"Dude. Parent Trap."
"Isn't that a Disney movie?"
"How gay are you, Mike?"
Mike snorts. "My cousin made me watch it last time I babysat. It was possibly the stupidest thing I've ever seen. Anyway, doubt we could pass for twins."
"Yeah. You can't pull off blond."
"You'd look even more emo with dark hair."
“I think, because…well, I like the idea of coming up with a story that never existed before, but I don’t really want to be in charge. I don’t want to be famous. I guess I like the idea of sitting in the dark and knowing that I created the thing on screen, that it’s my story, but, like, no-one else has to know it was me. Does that make sense?”
Her heavy winter coat is damp from the rain, and it feels like the actual Camilla is somewhere miles beneath layers of wool--but it is still her. And she is home. I want to tell her that I'm happy she's back, but the first words that slip out of my mouth are bizarre, even by my standards:
"You were gone for too long."
She pulls loose from my arms a little and peers up at me. Her face passes through a bunch of different things. For a rare second, it is serious. "I know."
"Everything just feels really...tilted," I mumble.
She squeezes my hand tightly between both of hers. "I'm sorry about your parents. I'm sorry I wasn't here when it happened. I'm sorry it's rained for ten days straight."
She grins. "And you, Sam, look great! How does it feel being an Imperial henchman?"
"Awesome. I am ready to crush all uprisings with my mindless conformity and surprisingly crap aim."
"You. Here. Sitting in a corner all by your lonesome. You're going to make me be incredibly cheesy. You know what I'm going to have to say."
She leans a little closer. "Nobody. Puts. Baby..."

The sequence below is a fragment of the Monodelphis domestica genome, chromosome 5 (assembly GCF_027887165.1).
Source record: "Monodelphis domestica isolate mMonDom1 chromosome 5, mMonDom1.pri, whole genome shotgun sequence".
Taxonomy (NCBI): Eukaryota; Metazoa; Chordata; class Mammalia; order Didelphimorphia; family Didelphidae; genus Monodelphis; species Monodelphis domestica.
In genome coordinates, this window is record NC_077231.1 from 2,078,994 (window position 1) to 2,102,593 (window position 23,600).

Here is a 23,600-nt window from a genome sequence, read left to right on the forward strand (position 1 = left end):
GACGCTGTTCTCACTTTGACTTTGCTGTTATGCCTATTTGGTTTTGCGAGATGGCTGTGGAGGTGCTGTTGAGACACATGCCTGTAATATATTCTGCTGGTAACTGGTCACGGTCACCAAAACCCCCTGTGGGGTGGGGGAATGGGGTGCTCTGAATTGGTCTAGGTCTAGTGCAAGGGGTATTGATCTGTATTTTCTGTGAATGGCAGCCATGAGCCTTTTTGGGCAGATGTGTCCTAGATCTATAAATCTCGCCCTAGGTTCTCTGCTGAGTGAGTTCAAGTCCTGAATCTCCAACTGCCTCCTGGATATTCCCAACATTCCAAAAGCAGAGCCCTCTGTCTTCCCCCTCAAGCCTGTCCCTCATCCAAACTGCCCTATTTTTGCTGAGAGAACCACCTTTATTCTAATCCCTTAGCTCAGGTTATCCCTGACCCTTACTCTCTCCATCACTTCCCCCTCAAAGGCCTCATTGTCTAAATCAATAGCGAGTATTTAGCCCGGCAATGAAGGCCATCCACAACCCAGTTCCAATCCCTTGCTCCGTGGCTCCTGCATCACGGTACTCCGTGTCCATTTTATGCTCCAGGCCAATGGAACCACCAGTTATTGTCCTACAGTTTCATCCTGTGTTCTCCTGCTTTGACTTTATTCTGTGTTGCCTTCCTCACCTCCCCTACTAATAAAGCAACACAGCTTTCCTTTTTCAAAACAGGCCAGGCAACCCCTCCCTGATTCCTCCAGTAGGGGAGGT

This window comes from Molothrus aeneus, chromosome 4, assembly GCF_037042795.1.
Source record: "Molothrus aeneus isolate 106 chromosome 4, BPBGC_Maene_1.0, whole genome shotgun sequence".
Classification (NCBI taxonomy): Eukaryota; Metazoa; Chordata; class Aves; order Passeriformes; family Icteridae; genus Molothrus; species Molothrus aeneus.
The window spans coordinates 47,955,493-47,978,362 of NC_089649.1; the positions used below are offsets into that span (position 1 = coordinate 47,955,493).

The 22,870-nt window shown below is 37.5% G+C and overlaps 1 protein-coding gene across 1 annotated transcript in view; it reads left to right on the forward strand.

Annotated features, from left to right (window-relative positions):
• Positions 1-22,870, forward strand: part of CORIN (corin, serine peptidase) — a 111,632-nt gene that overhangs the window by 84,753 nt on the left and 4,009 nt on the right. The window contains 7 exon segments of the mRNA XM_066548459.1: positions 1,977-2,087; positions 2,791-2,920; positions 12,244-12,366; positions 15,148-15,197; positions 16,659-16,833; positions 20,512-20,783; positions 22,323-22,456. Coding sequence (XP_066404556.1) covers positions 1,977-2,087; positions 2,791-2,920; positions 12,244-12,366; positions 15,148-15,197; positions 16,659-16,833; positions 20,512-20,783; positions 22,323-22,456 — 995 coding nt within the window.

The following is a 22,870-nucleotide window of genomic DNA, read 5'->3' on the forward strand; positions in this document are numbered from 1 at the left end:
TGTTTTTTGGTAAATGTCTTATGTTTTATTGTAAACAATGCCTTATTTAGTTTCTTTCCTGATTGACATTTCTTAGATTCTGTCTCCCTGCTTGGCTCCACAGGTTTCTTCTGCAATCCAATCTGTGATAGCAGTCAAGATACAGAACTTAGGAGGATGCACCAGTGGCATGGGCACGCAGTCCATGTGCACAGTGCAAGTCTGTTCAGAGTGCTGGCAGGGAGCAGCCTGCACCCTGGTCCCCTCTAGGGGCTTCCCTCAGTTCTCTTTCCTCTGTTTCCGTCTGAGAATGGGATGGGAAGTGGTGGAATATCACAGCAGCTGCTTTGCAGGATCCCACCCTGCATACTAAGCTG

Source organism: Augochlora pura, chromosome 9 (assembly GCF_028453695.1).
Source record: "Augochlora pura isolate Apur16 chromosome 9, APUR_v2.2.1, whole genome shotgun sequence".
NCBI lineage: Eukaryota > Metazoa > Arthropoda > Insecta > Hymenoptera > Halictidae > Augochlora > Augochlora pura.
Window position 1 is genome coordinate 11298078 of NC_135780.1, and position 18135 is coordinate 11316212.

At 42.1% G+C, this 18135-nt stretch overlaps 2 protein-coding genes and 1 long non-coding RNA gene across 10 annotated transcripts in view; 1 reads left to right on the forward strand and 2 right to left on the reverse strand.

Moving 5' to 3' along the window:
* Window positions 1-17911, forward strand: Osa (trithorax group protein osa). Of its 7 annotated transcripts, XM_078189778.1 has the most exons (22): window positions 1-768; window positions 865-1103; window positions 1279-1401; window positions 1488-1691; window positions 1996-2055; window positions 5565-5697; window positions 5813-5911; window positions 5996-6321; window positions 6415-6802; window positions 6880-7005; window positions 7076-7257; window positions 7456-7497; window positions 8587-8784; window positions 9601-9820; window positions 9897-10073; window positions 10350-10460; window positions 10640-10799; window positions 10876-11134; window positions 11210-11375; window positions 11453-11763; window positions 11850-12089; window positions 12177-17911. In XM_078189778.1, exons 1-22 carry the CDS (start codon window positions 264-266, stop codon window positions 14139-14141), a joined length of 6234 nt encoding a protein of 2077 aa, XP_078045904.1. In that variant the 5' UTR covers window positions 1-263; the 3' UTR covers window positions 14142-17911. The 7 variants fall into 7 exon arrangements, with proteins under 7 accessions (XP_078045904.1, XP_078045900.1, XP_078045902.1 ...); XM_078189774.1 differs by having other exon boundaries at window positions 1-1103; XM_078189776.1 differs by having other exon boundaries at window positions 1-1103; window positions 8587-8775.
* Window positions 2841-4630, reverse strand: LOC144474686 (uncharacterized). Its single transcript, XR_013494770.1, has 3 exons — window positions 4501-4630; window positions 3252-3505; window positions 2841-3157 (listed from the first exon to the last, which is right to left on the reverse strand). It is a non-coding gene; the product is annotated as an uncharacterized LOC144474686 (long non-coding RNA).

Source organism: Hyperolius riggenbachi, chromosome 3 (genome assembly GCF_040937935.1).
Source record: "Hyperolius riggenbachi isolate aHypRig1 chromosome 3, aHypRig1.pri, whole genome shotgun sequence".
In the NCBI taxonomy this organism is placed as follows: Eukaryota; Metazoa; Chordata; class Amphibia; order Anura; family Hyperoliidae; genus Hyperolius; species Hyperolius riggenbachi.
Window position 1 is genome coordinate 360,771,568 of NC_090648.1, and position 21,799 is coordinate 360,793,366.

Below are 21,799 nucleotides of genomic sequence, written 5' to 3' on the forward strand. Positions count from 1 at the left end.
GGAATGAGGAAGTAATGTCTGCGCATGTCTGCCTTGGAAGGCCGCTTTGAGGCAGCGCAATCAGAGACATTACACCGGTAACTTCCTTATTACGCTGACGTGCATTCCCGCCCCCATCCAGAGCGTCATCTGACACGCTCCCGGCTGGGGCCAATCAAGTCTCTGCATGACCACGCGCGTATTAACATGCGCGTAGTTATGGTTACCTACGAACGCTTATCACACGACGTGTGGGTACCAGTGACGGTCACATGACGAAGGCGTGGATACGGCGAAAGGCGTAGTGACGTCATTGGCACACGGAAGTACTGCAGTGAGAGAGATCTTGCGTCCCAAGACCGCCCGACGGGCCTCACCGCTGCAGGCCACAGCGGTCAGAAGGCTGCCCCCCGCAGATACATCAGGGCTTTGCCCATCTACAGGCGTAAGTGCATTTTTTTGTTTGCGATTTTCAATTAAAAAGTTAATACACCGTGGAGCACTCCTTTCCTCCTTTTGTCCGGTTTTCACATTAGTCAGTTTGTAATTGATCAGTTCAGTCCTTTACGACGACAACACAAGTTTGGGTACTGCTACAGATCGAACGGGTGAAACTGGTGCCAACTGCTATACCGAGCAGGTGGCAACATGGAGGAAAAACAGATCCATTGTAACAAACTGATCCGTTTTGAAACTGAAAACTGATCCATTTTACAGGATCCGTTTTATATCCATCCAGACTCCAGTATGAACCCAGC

"Camilla, I'm sort of, a little bit..."
"Sam, are you really going to make me finish that line?"
"...a little bit completely in love with you."
Objectively, I know the world continues to spin. The music hasn't stopped. People haven't frozen in place. There is nothing to mark that everything has changed.
"Camilla, you're one of the best friends I've ever had. You're smart and amazing and weird and probably the most beautiful person I've ever seen...and before I met you, all I wanted was just to fast-forward through everything. But, really, I think my life was just paused, or something. You...made me press play. You made everything move. And no matter where you go, or whatever you feel about me...I will love you forever for that."
Life In Outer Space was adorable and made me giggle and almost cry and I just really loved it. I mentioned this scene above, but I think my favourite part was when Camilla intervened (wow, there are a lot of best-friend-you-don't-know-what-you're-doing interventions in this book, aren't there) and sent Sam on mission after mission, to just to keep him going. My parents have never separated, unlike Sam's, but I've dealt with some pretty hard stuff in my teenaged life, and there were times when I just wanted to have a friend kick me in the rear and make me get out of my fetal position and go do something. I've only had one friend do that for me, and I have to say--it changed my life. I can't imagine how I would've made it through the past year without that friend telling me to keep pushing myself. So that part of Life in Outer Space especially spoke to me. But overall, it's an amazing book, and I recommend you go pick it up and read it.
Because, you know, nobody puts baby in a corner.